Regular exercise is encouraged and may decrease your risk of gestational diabetes, reduce backache and stress, and improve sleep. Swimming, running, and other low impact exercise at a moderate level (you should be comfortable and able to talk normally) are best. We do not recommend horseback riding, snow skiing, water skiing or wake boarding. If any activity causes shortness of breath, pain, or bleeding, discontinue the activity. If the symptoms continue or there is suspicion of premature labor, ruptured membranes, or bleeding, you should contact your physician.
There is very little known about they safety of herbal medicines and non traditional medications during pregnancy. Be aware that the FDA does not regulate them and they may be contaminated by substances that are not safe for pregnancy.
Nausea and Vomiting
Nausea and vomiting are very common in early pregnancy as your pregnancy hormone (HCG) rises. It is best to eat small, frequent meals, and avoid fatty, greasy, fried, highly acidic, and spicy foods. Try to increase your fluid intake to avoid dehydration. Take your vitamin at a time of day when nausea is less of a problem. Vitamin B6 25 mg. in the morning and evening, ginger capsules, and Seabands (acupressure wristbands) may be helpful. If you are unable to keep any food or liquid down or are showing signs of dehydration (decreased urination, dark urine, light headedness and dizziness), call your doctor.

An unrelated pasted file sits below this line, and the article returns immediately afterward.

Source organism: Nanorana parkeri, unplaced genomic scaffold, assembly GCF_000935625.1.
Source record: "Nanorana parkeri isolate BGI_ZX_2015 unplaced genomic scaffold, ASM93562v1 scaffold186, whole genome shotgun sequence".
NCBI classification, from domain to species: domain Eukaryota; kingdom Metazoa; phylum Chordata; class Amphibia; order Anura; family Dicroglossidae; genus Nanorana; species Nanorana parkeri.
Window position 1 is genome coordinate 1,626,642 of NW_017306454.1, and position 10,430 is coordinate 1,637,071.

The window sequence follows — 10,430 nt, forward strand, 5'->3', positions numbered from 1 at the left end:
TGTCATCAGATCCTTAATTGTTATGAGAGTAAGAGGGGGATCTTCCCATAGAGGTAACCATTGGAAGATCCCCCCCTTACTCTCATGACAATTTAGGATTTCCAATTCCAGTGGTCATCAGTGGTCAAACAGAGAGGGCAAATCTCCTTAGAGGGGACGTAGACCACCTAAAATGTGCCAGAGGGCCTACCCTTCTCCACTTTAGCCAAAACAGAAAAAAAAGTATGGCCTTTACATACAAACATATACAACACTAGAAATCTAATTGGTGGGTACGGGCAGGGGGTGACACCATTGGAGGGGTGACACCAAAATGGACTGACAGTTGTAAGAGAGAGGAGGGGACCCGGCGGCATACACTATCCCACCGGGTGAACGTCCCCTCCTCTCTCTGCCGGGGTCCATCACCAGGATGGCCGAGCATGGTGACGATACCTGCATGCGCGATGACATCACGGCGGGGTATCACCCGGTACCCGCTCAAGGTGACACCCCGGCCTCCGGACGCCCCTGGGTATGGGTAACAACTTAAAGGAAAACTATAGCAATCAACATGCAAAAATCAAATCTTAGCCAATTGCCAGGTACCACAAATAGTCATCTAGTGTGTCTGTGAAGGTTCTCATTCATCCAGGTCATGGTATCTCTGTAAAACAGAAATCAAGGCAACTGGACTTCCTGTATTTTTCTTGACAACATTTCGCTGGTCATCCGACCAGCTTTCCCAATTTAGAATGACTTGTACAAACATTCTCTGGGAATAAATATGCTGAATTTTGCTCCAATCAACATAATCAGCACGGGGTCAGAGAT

Heartburn is very common in pregnancy and may be treated with Tums at any time in the pregnancy. It often helps to eat smaller portions more frequently than to consume a large meal. If you are experiencing heartburn, avoid eating before bedtime and when sleeping, elevate your head with pillows. If these measures are not adequate, you may take maalox, pepcid, zantac, or prevacid which you can find over the counter. You may take the standard adult dose listed on the label.
If you are experiencing constipation, increase your fluids, dietary fiber, and exercise. You may use psyllium supplements (metamucil) or flax seed. Use these consistently for several days. If you are still experiencing problems you may take docusate (colace) or milk of magnesia.